The Talos Principle

Game review by
David Wolinsky, Common Sense Media
The Talos Principle Game Poster Image
Tech-focused sci-fi puzzler challenges, makes players think.

Parents say

age 5+
Based on 1 review

Kids say

age 12+
Based on 3 reviews

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A lot or a little?

The parents' guide to what's in this game.

Educational Value

Kids can learn not only how to practice patience but also how to follow a thread of fuzzy, unclear logic to derive their own conclusions using deductive reasoning. Gameplay is built to reward exploration and inquisitive play to help you discover just what is going on throughout the adventure. The Talos Principle is in many ways not a coy game, except for some of its world's biggest mysteries: Who are you? What are you doing here? Who is this deity giving orders to you in this odd sci-fi/nature world? It's organically provocative, so anyone playing will want to figure it out and gather the clues that are scattered amidst and outside the world's puzzles. While the short tutorial and hidden hint system may confuse some players, the title really builds a focus on self-driven exploration and discovery.  The Talos Principle is an adventure built to inspire and intrigue players with its mix of self-reflective philosophy and challenging puzzles.

Positive Messages

Encourages players to consider the impact technology has had on mankind and to explore philosophical thinking in general.

Positive Role Models & Representations

Players can glean how people struggle to communicate and connect via computers.

Ease of Play

Simple controls, easy to learn.


You can be shot at and blown up, but when this happens, the game "rewinds" to an earlier point. No mangled bits or blood whatsoever.

Drinking, Drugs & Smoking

What parents need to know

Parents need to know that The Talos Principle is a downloadable puzzle adventure game. Players will spend their time reading emails and piecing together what became of a ruined utopia while navigating its many, many Portal-style puzzles. This is a game where progress is only made when it’s earned, with lots of gated sections that can only be unlocked by procuring sacred Tetrominoes that must be carefully arranged on small grids. There are no enemies to blast -- just lots of things to think through and tinker with. Even when hazards arise and you're shot at or fall victim to a trap in a puzzle, there's no violence; the game simply rewinds to an earlier section so you can start again.

User Reviews

  • Parents say
  • Kids say
Parent of a 2 and 5-year-old Written byDaniel H. March 8, 2018

A Philosophy game.

This game sets the player up as an extremely advanced humanoid AI. The AI starts up in this beautifully rendered world, and is instructed by a big voice from th... Continue reading
Teen, 14 years old Written byFrancesco C April 8, 2019

Amazing philosophical game but hard to understand for childrens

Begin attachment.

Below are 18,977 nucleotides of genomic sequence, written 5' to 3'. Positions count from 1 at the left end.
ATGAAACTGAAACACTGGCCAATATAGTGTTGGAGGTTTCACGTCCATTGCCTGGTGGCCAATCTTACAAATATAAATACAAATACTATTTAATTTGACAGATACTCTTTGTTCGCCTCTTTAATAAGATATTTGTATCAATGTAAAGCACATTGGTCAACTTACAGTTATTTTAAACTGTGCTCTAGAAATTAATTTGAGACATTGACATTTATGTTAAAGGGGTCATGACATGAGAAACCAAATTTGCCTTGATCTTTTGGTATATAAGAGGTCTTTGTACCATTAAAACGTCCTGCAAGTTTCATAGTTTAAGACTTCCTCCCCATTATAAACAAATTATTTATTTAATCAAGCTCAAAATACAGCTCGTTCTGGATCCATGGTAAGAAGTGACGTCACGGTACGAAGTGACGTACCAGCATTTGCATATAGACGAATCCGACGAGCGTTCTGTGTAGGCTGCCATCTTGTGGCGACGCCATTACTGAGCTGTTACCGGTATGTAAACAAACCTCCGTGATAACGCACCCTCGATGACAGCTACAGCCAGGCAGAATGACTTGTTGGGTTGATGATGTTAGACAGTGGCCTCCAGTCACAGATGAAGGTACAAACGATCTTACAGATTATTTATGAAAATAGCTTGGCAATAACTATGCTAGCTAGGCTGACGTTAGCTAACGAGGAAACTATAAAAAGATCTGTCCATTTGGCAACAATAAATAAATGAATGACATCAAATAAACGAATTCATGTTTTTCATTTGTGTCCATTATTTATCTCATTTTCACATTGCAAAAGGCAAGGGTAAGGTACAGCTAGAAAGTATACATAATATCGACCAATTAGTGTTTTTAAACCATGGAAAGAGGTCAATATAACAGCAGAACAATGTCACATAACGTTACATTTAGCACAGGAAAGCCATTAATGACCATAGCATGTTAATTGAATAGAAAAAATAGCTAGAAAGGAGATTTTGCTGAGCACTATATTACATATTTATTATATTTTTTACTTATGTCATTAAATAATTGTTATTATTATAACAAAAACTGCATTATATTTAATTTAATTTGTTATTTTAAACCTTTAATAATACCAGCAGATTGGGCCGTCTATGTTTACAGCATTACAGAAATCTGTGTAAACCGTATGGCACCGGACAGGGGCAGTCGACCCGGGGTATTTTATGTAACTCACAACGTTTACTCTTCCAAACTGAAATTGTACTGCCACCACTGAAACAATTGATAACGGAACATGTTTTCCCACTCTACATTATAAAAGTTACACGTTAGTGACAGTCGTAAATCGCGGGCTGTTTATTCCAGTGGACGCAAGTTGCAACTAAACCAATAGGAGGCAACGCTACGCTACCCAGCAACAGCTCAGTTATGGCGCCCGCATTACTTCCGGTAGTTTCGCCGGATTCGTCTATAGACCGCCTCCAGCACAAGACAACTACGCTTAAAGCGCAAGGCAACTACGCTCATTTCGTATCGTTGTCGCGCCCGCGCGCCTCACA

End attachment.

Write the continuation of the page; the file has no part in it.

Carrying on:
The talos principle is a game that makes you think a lot. Puzzles are challenging and increase of diffculty by time, and they came with an incredibly relaxing s... Continue reading
Teen, 16 years old Written byinstagrey March 19, 2021

Philosophical and Challenging

Ok, so I will write all of the pro and cons I have found in this game.

+ This game have excellent graphic.
+ The performance is great (wide range of graph... Continue reading

What's it about?

In THE TALOS PRINCIPLE, a booming, unseen deity compels you to triumph over the puzzles and plots of his garden simulation populated with greenery and the ruins of futuristic technology. It’s an intentionally odd mix meant to provoke players into being intrigued as well as to plunge deeper into the surrounding puzzles at every opportunity. These occasions arise with computer terminals that unexpectedly dot the landscape, which allow you to read more about what this place is and who used to be there. Players also gain deeper insights into the humanity of robots -- or the robotic nature of humans.

Is it any good?

Unless they’re extremely curious and love taking apart things to see how they work, younger kids will probably be bored by The Talos Principle. Those with much more patience will find it to be the perfect mix of challenging and rewarding -- although it won't have a lot of variety until late in the game. You'll spend your first few hours learning the basics of play: using jammers and other doohickeys to disable doors or turrets in convoluted ways. It’s later on that things get really interesting -- and potentially frustrating -- when you’ll have to deploy fans to send you flying, boxes to stand on when you need more height, and recording devices that "replay" what you've done in one area so you can simultaneously do more elsewhere. It gets complicated.

It’s also a steep, slow climb to those complications. Fortunately, the world itself is so fascinating and odd that it makes hanging in there worthwhile. It blends elements of sci-fi, religion, and philosophy very well; you can't help but be sucked in from the start when you're traversing columns and observing your robotic wrists, and an unseeing being referring to himself only as Elohim compels you to press on. It all makes for a great mystery that continues to grow as you try to investigate and understand it.

Talk to your kids about ...

  • Families can talk about using technology responsibly. At what point does using computers or playing video games on an ongoing basis get in the way of us living responsible, balanced lives?

  • Discuss resourcefulness and patience. What do you do in your offline life when you think you’ve tried every possible solution for a problem and can’t think of what else to do?

Game details

Our editors recommend

For kids who love puzzles

Themes & Topics

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